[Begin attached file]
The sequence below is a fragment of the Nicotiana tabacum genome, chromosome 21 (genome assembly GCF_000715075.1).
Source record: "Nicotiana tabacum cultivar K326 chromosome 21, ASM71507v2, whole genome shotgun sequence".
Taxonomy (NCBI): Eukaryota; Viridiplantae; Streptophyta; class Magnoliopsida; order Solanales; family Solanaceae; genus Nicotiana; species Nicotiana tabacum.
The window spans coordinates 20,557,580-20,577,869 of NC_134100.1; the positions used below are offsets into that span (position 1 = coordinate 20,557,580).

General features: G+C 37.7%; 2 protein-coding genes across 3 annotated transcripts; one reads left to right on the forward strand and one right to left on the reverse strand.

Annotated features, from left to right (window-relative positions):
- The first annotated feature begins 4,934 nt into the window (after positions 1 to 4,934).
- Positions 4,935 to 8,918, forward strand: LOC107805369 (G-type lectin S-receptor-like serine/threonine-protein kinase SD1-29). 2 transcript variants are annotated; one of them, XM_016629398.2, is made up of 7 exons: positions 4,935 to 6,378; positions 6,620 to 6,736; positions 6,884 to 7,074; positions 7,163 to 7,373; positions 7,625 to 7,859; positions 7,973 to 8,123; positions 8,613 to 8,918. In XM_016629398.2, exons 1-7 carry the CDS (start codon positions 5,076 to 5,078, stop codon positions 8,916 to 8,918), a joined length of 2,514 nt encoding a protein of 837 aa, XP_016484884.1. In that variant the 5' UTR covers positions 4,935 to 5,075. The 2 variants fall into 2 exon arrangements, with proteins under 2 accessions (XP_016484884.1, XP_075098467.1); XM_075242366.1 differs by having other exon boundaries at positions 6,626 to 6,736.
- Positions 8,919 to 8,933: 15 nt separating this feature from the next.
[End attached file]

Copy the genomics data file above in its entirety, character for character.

The sequence below is a fragment of the Nicotiana tabacum genome, chromosome 21 (genome assembly GCF_000715075.1).
Source record: "Nicotiana tabacum cultivar K326 chromosome 21, ASM71507v2, whole genome shotgun sequence".
Taxonomy (NCBI): Eukaryota; Viridiplantae; Streptophyta; class Magnoliopsida; order Solanales; family Solanaceae; genus Nicotiana; species Nicotiana tabacum.
The window spans coordinates 20,557,580-20,577,869 of NC_134100.1; the positions used below are offsets into that span (position 1 = coordinate 20,557,580).

General features: G+C 37.7%; 2 protein-coding genes across 3 annotated transcripts; one reads left to right on the forward strand and one right to left on the reverse strand.

Annotated features, from left to right (window-relative positions):
- The first annotated feature begins 4,934 nt into the window (after positions 1 to 4,934).
- Positions 4,935 to 8,918, forward strand: LOC107805369 (G-type lectin S-receptor-like serine/threonine-protein kinase SD1-29). 2 transcript variants are annotated; one of them, XM_016629398.2, is made up of 7 exons: positions 4,935 to 6,378; positions 6,620 to 6,736; positions 6,884 to 7,074; positions 7,163 to 7,373; positions 7,625 to 7,859; positions 7,973 to 8,123; positions 8,613 to 8,918. In XM_016629398.2, exons 1-7 carry the CDS (start codon positions 5,076 to 5,078, stop codon positions 8,916 to 8,918), a joined length of 2,514 nt encoding a protein of 837 aa, XP_016484884.1. In that variant the 5' UTR covers positions 4,935 to 5,075. The 2 variants fall into 2 exon arrangements, with proteins under 2 accessions (XP_016484884.1, XP_075098467.1); XM_075242366.1 differs by having other exon boundaries at positions 6,626 to 6,736.
- Positions 8,919 to 8,933: 15 nt separating this feature from the next.